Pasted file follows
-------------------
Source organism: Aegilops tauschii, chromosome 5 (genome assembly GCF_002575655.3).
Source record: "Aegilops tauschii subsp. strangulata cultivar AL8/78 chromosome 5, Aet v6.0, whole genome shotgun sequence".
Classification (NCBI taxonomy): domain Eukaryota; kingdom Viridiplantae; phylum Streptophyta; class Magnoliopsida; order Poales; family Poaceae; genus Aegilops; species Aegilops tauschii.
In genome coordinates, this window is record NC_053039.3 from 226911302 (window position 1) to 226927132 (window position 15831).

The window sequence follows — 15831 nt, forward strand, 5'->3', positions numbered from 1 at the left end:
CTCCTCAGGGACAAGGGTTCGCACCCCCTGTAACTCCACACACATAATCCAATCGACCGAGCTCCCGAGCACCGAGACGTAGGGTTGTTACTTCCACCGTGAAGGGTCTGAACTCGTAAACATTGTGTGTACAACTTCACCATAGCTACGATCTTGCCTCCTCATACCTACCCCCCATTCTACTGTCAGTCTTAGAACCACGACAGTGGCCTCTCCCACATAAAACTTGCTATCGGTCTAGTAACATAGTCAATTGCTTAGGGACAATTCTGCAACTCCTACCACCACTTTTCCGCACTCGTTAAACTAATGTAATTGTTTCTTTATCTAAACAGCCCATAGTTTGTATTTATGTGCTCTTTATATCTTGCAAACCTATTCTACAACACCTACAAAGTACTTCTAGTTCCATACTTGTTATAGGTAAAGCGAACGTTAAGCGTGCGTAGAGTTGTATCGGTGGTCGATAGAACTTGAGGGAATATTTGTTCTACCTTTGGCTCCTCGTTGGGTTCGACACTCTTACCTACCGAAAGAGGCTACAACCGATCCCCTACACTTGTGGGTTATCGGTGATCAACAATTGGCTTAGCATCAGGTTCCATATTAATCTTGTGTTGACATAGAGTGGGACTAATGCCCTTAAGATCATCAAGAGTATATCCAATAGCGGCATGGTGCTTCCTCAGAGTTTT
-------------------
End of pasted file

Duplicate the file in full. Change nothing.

Source organism: Aegilops tauschii, chromosome 5 (genome assembly GCF_002575655.3).
Source record: "Aegilops tauschii subsp. strangulata cultivar AL8/78 chromosome 5, Aet v6.0, whole genome shotgun sequence".
Classification (NCBI taxonomy): domain Eukaryota; kingdom Viridiplantae; phylum Streptophyta; class Magnoliopsida; order Poales; family Poaceae; genus Aegilops; species Aegilops tauschii.
In genome coordinates, this window is record NC_053039.3 from 226911302 (window position 1) to 226927132 (window position 15831).

The window sequence follows — 15831 nt, forward strand, 5'->3', positions numbered from 1 at the left end:
CTCCTCAGGGACAAGGGTTCGCACCCCCTGTAACTCCACACACATAATCCAATCGACCGAGCTCCCGAGCACCGAGACGTAGGGTTGTTACTTCCACCGTGAAGGGTCTGAACTCGTAAACATTGTGTGTACAACTTCACCATAGCTACGATCTTGCCTCCTCATACCTACCCCCCATTCTACTGTCAGTCTTAGAACCACGACAGTGGCCTCTCCCACATAAAACTTGCTATCGGTCTAGTAACATAGTCAATTGCTTAGGGACAATTCTGCAACTCCTACCACCACTTTTCCGCACTCGTTAAACTAATGTAATTGTTTCTTTATCTAAACAGCCCATAGTTTGTATTTATGTGCTCTTTATATCTTGCAAACCTATTCTACAACACCTACAAAGTACTTCTAGTTCCATACTTGTTATAGGTAAAGCGAACGTTAAGCGTGCGTAGAGTTGTATCGGTGGTCGATAGAACTTGAGGGAATATTTGTTCTACCTTTGGCTCCTCGTTGGGTTCGACACTCTTACCTACCGAAAGAGGCTACAACCGATCCCCTACACTTGTGGGTTATCGGTGATCAACAATTGGCTTAGCATCAGGTTCCATATTAATCTTGTGTTGACATAGAGTGGGACTAATGCCCTTAAGATCATCAAGAGTATATCCAATAGCGGCATGGTGCTTCCTCAGAGTTTT